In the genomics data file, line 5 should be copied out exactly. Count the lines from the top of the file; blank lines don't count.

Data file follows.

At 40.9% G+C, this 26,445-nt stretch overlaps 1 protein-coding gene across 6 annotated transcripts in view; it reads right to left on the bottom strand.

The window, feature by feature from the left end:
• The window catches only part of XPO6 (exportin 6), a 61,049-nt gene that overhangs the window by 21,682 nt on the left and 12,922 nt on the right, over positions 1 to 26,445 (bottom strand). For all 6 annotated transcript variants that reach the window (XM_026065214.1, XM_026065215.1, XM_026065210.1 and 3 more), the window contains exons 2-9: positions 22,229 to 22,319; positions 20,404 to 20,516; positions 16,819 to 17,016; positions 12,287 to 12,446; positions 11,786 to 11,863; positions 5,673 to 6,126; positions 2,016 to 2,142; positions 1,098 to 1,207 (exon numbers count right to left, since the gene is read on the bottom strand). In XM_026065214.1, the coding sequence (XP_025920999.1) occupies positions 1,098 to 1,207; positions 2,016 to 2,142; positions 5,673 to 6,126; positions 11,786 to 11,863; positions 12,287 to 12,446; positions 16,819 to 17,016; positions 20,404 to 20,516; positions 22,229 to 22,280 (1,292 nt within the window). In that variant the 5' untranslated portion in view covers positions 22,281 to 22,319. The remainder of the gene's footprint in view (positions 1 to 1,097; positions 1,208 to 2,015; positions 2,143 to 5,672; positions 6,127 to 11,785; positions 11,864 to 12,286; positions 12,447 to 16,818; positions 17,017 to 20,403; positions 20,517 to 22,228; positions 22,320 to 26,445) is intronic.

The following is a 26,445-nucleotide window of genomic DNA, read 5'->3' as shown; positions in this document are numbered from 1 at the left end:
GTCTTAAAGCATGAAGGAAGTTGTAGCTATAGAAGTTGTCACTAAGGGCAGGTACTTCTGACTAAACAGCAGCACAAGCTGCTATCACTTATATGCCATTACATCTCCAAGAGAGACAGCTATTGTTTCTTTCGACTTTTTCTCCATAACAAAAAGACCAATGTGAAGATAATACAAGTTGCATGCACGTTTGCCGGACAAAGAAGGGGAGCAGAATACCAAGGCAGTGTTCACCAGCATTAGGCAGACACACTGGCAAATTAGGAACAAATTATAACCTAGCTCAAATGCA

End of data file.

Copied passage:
GTCTTAAAGCATGAAGGAAGTTGTAGCTATAGAAGTTGTCACTAAGGGCAGGTACTTCTGACTAAACAGCAGCACAAGCTGCTATCACTTATATGCCATTACATCTCCAAGAGAGACAGCTATTGTTTCTTTCGACTTTTTCTCCATAACAAAAAGACCAATGTGAAGATAATACAAGTTGCATGCACGTTTGCCGGACAAAGAAGGGGAGCAGAATACCAAGGCAGTGTTCACCAGCATTAGGCAGACACACTGGCAAATTAGGAACAAATTATAACCTAGCTCAAATGCA